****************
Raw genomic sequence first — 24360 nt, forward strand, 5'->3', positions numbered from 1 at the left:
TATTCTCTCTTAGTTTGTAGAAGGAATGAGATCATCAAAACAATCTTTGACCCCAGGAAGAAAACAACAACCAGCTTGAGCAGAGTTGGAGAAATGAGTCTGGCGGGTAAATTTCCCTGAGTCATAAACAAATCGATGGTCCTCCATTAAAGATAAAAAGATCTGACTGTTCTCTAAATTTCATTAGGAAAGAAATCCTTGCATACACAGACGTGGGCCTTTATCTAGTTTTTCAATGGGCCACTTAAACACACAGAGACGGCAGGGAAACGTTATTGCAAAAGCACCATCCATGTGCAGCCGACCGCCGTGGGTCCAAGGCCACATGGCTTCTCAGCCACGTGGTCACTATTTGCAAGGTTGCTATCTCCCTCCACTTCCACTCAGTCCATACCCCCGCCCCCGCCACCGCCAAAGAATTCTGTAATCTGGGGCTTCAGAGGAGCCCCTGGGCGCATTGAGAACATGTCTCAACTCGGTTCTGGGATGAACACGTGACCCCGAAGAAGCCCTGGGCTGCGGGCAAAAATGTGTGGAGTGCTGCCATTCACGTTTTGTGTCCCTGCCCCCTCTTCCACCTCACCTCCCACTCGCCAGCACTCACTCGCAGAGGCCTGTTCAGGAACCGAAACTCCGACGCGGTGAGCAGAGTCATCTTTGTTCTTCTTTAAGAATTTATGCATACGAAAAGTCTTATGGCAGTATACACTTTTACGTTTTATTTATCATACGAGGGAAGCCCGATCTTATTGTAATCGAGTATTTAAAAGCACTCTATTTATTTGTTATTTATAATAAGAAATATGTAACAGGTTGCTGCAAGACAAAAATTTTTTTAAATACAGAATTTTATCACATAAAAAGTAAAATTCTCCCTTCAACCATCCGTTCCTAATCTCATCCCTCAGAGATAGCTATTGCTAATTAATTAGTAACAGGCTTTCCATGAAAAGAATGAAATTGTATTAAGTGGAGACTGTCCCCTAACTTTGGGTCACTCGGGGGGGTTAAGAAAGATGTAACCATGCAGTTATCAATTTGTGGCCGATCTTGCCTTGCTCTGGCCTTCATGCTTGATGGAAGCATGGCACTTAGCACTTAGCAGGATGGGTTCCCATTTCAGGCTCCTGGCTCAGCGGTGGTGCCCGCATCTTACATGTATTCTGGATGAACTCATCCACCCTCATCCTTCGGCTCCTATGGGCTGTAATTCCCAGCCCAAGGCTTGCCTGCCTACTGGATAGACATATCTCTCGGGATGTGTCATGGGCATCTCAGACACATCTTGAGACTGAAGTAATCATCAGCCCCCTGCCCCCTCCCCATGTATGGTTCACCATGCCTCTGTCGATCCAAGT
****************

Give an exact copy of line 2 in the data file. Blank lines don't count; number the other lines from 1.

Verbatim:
TATTCTCTCTTAGTTTGTAGAAGGAATGAGATCATCAAAACAATCTTTGACCCCAGGAAGAAAACAACAACCAGCTTGAGCAGAGTTGGAGAAATGAGTCTGGCGGGTAAATTTCCCTGAGTCATAAACAAATCGATGGTCCTCCATTAAAGATAAAAAGATCTGACTGTTCTCTAAATTTCATTAGGAAAGAAATCCTTGCATACACAGACGTGGGCCTTTATCTAGTTTTTCAATGGGCCACTTAAACACACAGAGACGGCAGGGAAACGTTATTGCAAAAGCACCATCCATGTGCAGCCGACCGCCGTGGGTCCAAGGCCACATGGCTTCTCAGCCACGTGGTCACTATTTGCAAGGTTGCTATCTCCCTCCACTTCCACTCAGTCCATACCCCCGCCCCCGCCACCGCCAAAGAATTCTGTAATCTGGGGCTTCAGAGGAGCCCCTGGGCGCATTGAGAACATGTCTCAACTCGGTTCTGGGATGAACACGTGACCCCGAAGAAGCCCTGGGCTGCGGGCAAAAATGTGTGGAGTGCTGCCATTCACGTTTTGTGTCCCTGCCCCCTCTTCCACCTCACCTCCCACTCGCCAGCACTCACTCGCAGAGGCCTGTTCAGGAACCGAAACTCCGACGCGGTGAGCAGAGTCATCTTTGTTCTTCTTTAAGAATTTATGCATACGAAAAGTCTTATGGCAGTATACACTTTTACGTTTTATTTATCATACGAGGGAAGCCCGATCTTATTGTAATCGAGTATTTAAAAGCACTCTATTTATTTGTTATTTATAATAAGAAATATGTAACAGGTTGCTGCAAGACAAAAATTTTTTTAAATACAGAATTTTATCACATAAAAAGTAAAATTCTCCCTTCAACCATCCGTTCCTAATCTCATCCCTCAGAGATAGCTATTGCTAATTAATTAGTAACAGGCTTTCCATGAAAAGAATGAAATTGTATTAAGTGGAGACTGTCCCCTAACTTTGGGTCACTCGGGGGGGTTAAGAAAGATGTAACCATGCAGTTATCAATTTGTGGCCGATCTTGCCTTGCTCTGGCCTTCATGCTTGATGGAAGCATGGCACTTAGCACTTAGCAGGATGGGTTCCCATTTCAGGCTCCTGGCTCAGCGGTGGTGCCCGCATCTTACATGTATTCTGGATGAACTCATCCACCCTCATCCTTCGGCTCCTATGGGCTGTAATTCCCAGCCCAAGGCTTGCCTGCCTACTGGATAGACATATCTCTCGGGATGTGTCATGGGCATCTCAGACACATCTTGAGACTGAAGTAATCATCAGCCCCCTGCCCCCTCCCCATGTATGGTTCACCATGCCTCTGTCGATCCAAGT